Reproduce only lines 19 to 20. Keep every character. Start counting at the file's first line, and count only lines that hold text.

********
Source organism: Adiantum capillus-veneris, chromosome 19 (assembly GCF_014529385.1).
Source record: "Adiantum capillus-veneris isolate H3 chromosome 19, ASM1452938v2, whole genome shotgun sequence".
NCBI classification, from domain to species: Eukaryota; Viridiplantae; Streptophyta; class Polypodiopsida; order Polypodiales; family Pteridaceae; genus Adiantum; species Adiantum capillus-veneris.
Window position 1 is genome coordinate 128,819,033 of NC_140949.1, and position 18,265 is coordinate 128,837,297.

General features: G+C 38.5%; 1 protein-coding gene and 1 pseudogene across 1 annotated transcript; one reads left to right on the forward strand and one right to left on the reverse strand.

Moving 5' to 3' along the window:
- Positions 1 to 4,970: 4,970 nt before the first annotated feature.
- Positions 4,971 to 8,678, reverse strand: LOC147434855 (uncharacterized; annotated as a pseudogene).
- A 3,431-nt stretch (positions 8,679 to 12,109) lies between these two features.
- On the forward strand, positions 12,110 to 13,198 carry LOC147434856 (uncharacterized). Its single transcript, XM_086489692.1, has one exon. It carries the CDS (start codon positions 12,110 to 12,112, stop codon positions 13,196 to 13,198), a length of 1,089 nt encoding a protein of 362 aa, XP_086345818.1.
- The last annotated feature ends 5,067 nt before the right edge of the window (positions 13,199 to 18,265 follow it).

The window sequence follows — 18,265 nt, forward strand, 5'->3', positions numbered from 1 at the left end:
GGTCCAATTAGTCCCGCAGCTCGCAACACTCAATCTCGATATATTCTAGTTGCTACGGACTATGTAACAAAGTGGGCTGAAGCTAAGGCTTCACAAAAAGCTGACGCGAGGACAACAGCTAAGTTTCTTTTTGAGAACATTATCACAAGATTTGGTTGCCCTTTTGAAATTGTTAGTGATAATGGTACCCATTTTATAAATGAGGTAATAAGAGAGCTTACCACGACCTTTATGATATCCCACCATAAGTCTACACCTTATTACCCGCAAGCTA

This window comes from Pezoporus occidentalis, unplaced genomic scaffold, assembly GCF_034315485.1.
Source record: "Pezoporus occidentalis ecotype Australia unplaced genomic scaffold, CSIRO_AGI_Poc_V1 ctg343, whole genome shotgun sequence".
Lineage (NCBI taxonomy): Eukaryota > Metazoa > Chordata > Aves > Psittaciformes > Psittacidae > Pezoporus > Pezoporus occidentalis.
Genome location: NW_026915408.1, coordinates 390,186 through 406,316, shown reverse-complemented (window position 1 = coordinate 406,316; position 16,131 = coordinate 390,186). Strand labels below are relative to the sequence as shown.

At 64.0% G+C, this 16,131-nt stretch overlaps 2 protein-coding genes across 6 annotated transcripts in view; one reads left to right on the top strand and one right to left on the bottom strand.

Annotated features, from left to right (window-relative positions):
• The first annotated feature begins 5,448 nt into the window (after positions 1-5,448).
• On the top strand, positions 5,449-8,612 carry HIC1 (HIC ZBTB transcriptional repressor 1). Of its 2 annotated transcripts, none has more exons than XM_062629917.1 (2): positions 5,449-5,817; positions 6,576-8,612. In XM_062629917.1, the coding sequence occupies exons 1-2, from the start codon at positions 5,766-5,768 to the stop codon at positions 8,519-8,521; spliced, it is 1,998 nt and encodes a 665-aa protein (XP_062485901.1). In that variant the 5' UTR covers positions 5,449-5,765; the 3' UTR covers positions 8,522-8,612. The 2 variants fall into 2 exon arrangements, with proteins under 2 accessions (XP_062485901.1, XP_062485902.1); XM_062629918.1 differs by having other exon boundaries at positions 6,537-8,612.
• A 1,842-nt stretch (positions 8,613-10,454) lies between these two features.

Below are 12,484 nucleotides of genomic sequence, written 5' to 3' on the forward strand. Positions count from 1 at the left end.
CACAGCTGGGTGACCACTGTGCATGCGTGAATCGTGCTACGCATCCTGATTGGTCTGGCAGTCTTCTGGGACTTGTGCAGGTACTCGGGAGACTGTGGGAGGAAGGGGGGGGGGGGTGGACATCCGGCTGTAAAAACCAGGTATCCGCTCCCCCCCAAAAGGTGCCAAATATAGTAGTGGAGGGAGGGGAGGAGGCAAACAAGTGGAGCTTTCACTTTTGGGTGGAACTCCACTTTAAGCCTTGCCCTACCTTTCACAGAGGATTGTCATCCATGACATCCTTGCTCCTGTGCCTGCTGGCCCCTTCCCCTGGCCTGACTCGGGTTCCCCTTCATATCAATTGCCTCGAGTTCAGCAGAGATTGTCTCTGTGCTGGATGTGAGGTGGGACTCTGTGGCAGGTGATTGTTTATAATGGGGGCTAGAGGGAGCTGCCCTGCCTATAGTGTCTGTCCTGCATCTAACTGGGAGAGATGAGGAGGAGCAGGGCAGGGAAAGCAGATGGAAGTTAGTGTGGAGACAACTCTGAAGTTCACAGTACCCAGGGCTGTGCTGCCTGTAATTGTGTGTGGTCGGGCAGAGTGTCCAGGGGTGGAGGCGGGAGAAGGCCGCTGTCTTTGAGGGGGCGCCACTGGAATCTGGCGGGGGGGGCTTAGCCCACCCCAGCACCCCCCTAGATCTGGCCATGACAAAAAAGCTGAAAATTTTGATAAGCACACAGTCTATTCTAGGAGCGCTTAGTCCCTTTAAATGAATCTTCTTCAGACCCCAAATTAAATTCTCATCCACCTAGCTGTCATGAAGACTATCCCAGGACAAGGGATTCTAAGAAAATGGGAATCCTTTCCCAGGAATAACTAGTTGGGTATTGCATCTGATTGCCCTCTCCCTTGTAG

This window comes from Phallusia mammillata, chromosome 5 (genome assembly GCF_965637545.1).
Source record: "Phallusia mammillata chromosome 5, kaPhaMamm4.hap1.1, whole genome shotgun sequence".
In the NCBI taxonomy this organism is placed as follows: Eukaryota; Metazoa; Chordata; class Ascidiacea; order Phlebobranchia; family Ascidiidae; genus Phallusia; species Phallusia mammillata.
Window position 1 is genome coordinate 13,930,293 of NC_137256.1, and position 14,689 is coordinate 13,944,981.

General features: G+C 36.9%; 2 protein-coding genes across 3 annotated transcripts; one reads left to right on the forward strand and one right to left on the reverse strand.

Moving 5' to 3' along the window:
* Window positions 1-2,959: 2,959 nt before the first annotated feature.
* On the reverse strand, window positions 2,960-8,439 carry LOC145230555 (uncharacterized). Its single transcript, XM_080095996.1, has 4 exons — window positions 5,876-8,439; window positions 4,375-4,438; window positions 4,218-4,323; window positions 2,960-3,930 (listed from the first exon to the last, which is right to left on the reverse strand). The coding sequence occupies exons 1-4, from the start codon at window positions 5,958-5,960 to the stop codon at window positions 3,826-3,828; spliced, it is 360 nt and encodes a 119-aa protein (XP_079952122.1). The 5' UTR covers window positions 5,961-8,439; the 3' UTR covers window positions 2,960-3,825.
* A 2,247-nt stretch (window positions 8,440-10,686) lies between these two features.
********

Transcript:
Annotated features, from left to right (window-relative positions):
• The first annotated feature begins 5,448 nt into the window (after positions 1-5,448).